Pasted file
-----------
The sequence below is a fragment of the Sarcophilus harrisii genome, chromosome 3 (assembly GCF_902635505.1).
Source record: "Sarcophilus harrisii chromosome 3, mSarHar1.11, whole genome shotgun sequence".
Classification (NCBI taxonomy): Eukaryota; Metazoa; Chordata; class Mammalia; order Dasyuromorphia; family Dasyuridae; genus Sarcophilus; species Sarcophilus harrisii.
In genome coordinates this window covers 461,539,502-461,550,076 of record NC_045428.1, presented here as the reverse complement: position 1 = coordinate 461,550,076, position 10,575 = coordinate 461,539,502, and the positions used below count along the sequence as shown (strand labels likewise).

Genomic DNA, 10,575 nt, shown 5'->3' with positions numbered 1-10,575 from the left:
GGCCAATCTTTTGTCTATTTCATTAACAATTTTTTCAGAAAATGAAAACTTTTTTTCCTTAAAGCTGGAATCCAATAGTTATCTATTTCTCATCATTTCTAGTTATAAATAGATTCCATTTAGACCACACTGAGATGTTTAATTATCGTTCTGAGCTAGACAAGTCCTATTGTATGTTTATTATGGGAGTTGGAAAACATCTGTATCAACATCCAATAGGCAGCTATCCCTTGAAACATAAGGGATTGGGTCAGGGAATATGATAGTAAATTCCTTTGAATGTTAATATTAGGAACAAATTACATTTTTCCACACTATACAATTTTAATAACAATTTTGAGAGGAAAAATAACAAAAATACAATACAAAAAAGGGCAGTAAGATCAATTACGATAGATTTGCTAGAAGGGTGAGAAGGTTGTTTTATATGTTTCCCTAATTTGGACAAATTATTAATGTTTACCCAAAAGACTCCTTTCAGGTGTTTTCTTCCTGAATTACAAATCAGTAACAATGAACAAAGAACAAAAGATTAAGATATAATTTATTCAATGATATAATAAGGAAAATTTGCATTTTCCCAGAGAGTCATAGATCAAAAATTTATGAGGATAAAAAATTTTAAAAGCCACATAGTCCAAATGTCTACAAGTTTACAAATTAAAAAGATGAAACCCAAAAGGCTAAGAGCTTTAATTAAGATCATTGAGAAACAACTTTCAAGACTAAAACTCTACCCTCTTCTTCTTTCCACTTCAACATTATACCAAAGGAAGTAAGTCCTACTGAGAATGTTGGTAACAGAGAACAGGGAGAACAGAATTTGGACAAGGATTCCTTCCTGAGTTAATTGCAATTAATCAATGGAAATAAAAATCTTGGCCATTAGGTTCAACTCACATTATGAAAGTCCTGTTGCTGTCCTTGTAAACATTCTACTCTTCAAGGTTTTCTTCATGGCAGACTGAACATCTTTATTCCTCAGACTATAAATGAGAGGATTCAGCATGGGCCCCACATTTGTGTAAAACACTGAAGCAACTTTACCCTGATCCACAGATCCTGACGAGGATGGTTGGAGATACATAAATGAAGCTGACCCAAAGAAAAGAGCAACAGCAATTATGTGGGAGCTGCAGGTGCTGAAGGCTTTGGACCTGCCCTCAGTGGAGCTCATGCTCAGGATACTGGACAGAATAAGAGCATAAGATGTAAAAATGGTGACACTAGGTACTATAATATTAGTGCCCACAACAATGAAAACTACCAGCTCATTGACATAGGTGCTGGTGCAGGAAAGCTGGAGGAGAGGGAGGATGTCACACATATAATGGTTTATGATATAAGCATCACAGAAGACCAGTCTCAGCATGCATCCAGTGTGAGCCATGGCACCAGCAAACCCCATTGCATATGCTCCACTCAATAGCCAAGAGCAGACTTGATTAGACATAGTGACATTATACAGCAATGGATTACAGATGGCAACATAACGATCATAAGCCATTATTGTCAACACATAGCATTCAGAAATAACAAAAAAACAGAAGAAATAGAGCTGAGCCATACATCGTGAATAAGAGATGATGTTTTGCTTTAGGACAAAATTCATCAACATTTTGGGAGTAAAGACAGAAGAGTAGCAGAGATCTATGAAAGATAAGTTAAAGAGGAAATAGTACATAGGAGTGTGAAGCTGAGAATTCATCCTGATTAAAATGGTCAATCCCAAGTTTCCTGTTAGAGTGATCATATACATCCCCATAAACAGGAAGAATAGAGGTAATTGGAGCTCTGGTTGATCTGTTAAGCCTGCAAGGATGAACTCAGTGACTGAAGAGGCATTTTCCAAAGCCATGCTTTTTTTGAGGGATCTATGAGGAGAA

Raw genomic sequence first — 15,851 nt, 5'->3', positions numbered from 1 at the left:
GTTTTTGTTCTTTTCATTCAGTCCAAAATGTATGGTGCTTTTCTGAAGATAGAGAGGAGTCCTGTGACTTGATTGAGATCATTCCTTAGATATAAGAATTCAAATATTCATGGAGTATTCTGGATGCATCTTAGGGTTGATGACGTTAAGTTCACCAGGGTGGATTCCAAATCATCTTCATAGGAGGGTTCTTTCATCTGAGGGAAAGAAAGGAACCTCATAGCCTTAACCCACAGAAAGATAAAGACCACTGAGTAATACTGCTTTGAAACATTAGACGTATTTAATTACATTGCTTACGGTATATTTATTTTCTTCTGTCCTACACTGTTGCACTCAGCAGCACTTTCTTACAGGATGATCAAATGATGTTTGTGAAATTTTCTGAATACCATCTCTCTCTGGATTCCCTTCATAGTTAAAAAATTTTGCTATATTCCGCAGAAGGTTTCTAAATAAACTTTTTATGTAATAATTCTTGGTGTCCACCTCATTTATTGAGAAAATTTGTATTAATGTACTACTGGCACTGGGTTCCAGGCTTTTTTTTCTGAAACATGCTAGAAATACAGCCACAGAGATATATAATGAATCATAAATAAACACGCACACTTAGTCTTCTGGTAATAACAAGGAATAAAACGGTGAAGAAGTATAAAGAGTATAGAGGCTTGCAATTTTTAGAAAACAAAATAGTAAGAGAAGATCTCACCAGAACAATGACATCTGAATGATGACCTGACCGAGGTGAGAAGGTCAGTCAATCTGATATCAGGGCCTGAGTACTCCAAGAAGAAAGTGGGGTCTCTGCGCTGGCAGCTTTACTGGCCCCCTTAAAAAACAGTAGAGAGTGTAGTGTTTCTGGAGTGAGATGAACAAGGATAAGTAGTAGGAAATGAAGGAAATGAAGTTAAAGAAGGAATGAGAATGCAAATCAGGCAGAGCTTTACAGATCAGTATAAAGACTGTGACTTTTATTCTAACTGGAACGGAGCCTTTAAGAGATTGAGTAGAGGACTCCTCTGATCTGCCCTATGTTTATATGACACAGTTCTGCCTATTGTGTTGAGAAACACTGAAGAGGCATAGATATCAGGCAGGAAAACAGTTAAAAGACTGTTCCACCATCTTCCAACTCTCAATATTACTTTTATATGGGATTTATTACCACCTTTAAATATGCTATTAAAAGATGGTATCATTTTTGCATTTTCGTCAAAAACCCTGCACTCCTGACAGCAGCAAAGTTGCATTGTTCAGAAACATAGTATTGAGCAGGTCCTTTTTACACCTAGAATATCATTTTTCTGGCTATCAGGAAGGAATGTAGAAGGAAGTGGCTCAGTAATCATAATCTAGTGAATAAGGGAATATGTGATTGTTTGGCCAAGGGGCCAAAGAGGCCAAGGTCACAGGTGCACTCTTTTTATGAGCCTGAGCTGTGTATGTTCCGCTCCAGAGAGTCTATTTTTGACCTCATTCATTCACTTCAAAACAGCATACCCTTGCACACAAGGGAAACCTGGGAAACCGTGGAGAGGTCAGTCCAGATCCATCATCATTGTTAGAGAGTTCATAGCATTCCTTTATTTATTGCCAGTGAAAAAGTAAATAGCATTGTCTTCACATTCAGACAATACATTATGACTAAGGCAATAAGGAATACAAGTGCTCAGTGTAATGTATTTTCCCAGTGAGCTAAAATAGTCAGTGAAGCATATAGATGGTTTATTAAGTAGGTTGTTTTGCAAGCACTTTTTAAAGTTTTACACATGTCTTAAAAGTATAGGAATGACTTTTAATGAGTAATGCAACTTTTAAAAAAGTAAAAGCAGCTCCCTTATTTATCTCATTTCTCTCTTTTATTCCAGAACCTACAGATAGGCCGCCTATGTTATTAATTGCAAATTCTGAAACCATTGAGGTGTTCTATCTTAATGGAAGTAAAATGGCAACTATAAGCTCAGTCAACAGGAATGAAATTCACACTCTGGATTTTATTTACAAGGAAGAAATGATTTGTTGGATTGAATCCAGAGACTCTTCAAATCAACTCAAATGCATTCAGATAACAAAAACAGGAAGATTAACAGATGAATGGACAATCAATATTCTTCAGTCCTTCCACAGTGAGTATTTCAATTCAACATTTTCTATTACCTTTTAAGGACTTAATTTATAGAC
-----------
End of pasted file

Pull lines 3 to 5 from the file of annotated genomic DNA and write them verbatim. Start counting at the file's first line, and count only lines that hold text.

Classification (NCBI taxonomy): Eukaryota; Metazoa; Chordata; class Mammalia; order Dasyuromorphia; family Dasyuridae; genus Sarcophilus; species Sarcophilus harrisii.
In genome coordinates this window covers 461,539,502-461,550,076 of record NC_045428.1, presented here as the reverse complement: position 1 = coordinate 461,550,076, position 10,575 = coordinate 461,539,502, and the positions used below count along the sequence as shown (strand labels likewise).

Genomic DNA, 10,575 nt, shown 5'->3' with positions numbered 1-10,575 from the left: